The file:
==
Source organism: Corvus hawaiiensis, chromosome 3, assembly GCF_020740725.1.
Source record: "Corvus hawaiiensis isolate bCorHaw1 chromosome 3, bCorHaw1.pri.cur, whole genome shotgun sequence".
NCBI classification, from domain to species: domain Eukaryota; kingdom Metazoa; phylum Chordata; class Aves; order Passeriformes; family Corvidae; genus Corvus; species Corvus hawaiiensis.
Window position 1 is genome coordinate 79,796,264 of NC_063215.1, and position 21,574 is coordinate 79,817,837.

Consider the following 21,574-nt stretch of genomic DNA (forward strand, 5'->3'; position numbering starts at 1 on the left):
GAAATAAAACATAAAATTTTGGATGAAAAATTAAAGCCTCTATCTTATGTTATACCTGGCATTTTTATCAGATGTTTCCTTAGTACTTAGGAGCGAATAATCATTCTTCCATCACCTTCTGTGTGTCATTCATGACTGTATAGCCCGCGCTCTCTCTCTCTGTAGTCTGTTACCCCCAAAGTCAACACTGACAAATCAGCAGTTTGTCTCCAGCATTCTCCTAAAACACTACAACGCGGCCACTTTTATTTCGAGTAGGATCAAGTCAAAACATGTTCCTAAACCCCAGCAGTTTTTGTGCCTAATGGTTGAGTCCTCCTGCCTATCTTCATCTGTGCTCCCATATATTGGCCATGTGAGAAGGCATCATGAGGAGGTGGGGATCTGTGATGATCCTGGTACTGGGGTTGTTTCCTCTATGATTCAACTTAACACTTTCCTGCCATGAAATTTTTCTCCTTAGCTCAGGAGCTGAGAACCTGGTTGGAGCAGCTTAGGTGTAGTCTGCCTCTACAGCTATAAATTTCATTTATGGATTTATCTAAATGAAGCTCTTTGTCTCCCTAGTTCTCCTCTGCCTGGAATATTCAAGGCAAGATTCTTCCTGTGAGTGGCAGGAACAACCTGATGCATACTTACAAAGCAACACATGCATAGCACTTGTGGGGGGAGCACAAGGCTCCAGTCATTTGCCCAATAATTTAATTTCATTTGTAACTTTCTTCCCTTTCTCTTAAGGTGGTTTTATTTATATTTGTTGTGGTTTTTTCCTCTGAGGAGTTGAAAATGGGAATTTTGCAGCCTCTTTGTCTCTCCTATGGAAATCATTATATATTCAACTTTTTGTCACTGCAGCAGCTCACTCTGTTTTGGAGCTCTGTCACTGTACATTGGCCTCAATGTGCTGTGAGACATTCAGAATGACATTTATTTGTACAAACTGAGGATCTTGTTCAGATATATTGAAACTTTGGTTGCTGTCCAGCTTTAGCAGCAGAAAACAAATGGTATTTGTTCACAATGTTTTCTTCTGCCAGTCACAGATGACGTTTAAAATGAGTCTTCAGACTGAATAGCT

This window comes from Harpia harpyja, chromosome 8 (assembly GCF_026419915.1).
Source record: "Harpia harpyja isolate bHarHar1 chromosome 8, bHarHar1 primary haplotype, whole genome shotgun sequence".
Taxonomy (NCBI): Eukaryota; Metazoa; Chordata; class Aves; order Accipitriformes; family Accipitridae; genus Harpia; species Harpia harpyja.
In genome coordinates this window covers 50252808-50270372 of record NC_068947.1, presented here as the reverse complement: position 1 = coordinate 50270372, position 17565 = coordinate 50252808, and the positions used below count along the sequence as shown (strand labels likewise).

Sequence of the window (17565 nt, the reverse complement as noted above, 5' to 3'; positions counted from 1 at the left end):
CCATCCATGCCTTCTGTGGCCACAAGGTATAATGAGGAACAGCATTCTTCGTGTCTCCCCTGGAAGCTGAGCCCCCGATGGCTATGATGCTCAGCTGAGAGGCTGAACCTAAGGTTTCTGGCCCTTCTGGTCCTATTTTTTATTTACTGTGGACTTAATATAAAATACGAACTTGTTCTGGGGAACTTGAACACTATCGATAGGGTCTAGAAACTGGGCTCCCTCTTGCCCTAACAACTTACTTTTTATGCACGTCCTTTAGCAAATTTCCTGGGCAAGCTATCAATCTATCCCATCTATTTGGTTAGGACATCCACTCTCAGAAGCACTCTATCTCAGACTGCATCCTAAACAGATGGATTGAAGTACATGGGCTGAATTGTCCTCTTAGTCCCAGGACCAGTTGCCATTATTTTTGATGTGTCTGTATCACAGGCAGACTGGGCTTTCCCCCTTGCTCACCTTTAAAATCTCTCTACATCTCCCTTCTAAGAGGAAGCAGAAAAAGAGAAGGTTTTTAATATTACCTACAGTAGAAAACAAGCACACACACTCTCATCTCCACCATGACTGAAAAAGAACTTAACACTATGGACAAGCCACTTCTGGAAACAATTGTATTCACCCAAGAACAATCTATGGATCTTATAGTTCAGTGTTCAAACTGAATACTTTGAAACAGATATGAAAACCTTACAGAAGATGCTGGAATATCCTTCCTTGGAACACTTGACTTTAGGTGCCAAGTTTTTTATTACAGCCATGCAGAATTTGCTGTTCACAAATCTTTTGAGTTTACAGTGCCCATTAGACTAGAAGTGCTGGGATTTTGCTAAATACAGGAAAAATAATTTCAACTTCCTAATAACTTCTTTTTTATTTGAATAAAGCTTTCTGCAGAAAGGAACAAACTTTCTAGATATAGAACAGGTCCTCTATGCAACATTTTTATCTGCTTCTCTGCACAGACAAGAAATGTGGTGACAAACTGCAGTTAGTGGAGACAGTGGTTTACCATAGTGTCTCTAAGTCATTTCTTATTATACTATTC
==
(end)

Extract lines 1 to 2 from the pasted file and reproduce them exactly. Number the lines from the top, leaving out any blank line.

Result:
Source organism: Corvus hawaiiensis, chromosome 3, assembly GCF_020740725.1.
Source record: "Corvus hawaiiensis isolate bCorHaw1 chromosome 3, bCorHaw1.pri.cur, whole genome shotgun sequence".